A few people have asked me about the artwork I created following my trip to Criccieth in North Wales in January. So I thought I would give a bit of background to explain a little more about how and why I created this particular piece.
The last time I visited Criccieth I was just a child and seem to remember going on a very cold family camping trip – though not in January I hasten to add! The beauty of the place and the image of the castle on the curved shaped beach stayed in my mind and I wanted to see this tucked away little bay again. It’s quite a journey to get there but I thought it might be interesting to see how my perception had changed seeing this magical place as an adult.
I wasn’t disappointed; the day we went was cold but dry with the most stunning winter sky. The truth be known, I hardly recalled what I saw in front of me, but the mysterious mood and essence of the place felt exactly the same as I remembered!
On my return, a particular image stayed in my mind and also appealed to my imagination. I almost stumbled across it when walking to the end of the street, facing the opposite bay to the Castle. It was all about that moment. The light from the sky, how it reflected on the water creating a magical sparkle, totally framed by winter Hydrangeas and other dried winter foliage.
“As I turned the corner I was hit by the winter light on the calm sea in the open bay. The beautiful sky of rolling clouds over head and the skeletal wild flowers created a fragile natural frame to the sea and sky beyond”
The winter colour palette can be challenging when it comes to representing what I have in my mind, whilst also capturing that magical moment. I didn’t want the result to look ‘frosty’ or ‘dead’ but perhaps ‘cold’ and ‘hanging on’ with reference to the vegetation!
“I wanted it to have an essence of realism, but also wanted to create something that gave a different dimension to my idea”
So, I set about creating my final artwork. My reference photos were varied and it took some time to select the exact image that would act as a backdrop to my design. The light was very important to me and I wanted to try to recreate the soft backdrop to what I thought were beautifully fragile Hydrangeas. Most of this was done in my thinking time. Once I’d selected an image, I created a digital artwork from my seascape photograph and printed it onto good quality watercolour paper using professional quality lightfast inks.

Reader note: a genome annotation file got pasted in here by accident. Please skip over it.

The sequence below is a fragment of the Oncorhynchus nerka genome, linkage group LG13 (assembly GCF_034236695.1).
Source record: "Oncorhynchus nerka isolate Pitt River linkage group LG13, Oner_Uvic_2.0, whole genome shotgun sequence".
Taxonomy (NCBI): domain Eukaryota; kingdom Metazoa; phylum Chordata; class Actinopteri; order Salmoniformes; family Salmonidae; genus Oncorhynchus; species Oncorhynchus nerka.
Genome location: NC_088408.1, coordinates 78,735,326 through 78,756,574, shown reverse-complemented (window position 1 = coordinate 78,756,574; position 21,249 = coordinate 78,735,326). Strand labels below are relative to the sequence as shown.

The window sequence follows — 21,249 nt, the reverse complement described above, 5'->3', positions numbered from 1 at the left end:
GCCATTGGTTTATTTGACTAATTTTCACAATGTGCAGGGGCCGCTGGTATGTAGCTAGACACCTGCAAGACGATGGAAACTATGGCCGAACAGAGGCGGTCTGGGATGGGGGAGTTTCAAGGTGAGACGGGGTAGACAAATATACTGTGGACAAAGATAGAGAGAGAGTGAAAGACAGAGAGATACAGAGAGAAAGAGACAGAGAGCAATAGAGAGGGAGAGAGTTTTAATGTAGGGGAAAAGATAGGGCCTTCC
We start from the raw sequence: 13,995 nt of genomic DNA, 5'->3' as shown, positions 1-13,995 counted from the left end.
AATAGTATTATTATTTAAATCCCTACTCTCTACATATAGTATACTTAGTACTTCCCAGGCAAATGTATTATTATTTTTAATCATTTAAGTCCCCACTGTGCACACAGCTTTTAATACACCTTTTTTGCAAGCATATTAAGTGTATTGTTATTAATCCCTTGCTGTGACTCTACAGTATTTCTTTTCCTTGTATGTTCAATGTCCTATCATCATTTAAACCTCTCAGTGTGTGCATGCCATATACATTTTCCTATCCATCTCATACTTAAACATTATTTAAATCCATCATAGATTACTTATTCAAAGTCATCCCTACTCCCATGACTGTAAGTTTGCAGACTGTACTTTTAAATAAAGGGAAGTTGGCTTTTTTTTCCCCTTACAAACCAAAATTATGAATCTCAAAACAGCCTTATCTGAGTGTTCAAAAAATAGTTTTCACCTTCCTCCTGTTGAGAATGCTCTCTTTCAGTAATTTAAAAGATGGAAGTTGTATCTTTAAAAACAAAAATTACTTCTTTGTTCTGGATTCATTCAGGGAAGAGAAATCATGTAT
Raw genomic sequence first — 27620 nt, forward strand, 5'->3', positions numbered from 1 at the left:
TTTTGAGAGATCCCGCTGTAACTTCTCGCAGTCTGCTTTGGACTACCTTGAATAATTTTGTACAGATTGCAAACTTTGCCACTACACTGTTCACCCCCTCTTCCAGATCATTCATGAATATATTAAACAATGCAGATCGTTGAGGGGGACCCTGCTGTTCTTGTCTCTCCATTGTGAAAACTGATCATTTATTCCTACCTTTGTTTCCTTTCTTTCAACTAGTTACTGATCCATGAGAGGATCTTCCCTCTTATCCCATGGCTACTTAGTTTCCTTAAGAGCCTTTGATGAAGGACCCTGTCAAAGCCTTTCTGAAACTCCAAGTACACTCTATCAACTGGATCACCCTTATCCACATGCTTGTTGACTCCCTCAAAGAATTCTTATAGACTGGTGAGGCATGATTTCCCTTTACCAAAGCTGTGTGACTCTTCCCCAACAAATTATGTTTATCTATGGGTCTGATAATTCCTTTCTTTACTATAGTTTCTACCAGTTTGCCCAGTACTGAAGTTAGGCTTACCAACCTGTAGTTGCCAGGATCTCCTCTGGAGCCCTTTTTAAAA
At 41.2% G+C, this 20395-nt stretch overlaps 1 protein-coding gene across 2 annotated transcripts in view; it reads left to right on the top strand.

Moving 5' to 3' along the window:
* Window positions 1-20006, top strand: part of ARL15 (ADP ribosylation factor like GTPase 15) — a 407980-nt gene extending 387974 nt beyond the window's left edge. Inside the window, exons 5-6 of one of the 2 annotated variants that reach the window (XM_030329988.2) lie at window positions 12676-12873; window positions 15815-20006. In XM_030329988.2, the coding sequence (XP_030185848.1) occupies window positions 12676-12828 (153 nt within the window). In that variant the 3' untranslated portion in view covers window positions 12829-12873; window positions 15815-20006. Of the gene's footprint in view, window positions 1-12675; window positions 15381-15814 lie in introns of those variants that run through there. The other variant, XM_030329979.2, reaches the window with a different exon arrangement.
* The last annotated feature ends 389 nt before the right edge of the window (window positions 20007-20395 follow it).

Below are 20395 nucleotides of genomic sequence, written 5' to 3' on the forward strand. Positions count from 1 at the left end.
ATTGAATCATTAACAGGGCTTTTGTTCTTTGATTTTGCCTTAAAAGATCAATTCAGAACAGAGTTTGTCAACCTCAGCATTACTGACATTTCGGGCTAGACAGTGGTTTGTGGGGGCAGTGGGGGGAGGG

Additionally, I wanted to actually create a 3D layer to the artwork to try to capture the ‘framed’ feeling the Hydrangeas gave. As I experimented with this idea, I got quite excited as I decided to create a transparent layer to the artwork which added a 3rd dimension to the construction of the final design. This involved hand painting the image using both sides of the material. I concentrated on the detail of the delicate remains of flower heads and straggly stems in between. The artwork style I’ve used isn’t precise but slightly fluid and almost ‘pattern like’ to isolate and finish the dominance of the scene. Using both sides of the Perspex I set about hand drawing and painting this as a ‘3D layer’ using acrylics and multipurpose inks. Once completed I then set about assembling the final construction.
“I wanted to make the shadows cast by the artwork become part of the actual design when in situ, hanging on the wall in a room”
The best thing about this idea was making every element count towards the final presentation of the final piece. I was thinking of how the final framed artwork would look in a room as an ‘object’ or ‘product’ hanging on the wall in the different lighting conditions; subtly created night and day. I therefore chose a sturdy box frame to inset my background artwork, inset with a broad high quality mount, then inset the painted transparent layer, fixed with pins to off set from the background, creating the 3 dimensional impression.
The final result is an individual piece of artwork, created to order; so every piece is completely unique!
Find out more about the specification of the design and view our shop here: